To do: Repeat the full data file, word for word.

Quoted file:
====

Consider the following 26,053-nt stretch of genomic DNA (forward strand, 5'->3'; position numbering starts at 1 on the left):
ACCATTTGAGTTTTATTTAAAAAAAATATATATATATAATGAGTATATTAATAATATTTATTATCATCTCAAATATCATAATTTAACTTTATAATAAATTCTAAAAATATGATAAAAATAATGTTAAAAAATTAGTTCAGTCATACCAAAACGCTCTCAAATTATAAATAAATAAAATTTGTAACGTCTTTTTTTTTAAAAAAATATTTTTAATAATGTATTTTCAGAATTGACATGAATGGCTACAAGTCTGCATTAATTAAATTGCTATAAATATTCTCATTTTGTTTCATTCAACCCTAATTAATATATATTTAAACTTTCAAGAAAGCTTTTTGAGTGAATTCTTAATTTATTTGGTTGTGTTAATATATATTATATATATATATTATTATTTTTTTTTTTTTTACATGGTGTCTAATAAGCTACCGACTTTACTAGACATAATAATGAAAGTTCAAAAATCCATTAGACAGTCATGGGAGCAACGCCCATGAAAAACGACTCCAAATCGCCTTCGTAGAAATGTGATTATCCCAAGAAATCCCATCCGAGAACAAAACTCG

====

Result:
Consider the following 26,053-nt stretch of genomic DNA (forward strand, 5'->3'; position numbering starts at 1 on the left):
ACCATTTGAGTTTTATTTAAAAAAAATATATATATATAATGAGTATATTAATAATATTTATTATCATCTCAAATATCATAATTTAACTTTATAATAAATTCTAAAAATATGATAAAAATAATGTTAAAAAATTAGTTCAGTCATACCAAAACGCTCTCAAATTATAAATAAATAAAATTTGTAACGTCTTTTTTTTTAAAAAAATATTTTTAATAATGTATTTTCAGAATTGACATGAATGGCTACAAGTCTGCATTAATTAAATTGCTATAAATATTCTCATTTTGTTTCATTCAACCCTAATTAATATATATTTAAACTTTCAAGAAAGCTTTTTGAGTGAATTCTTAATTTATTTGGTTGTGTTAATATATATTATATATATATATTATTATTTTTTTTTTTTTTACATGGTGTCTAATAAGCTACCGACTTTACTAGACATAATAATGAAAGTTCAAAAATCCATTAGACAGTCATGGGAGCAACGCCCATGAAAAACGACTCCAAATCGCCTTCGTAGAAATGTGATTATCCCAAGAAATCCCATCCGAGAACAAAACTCG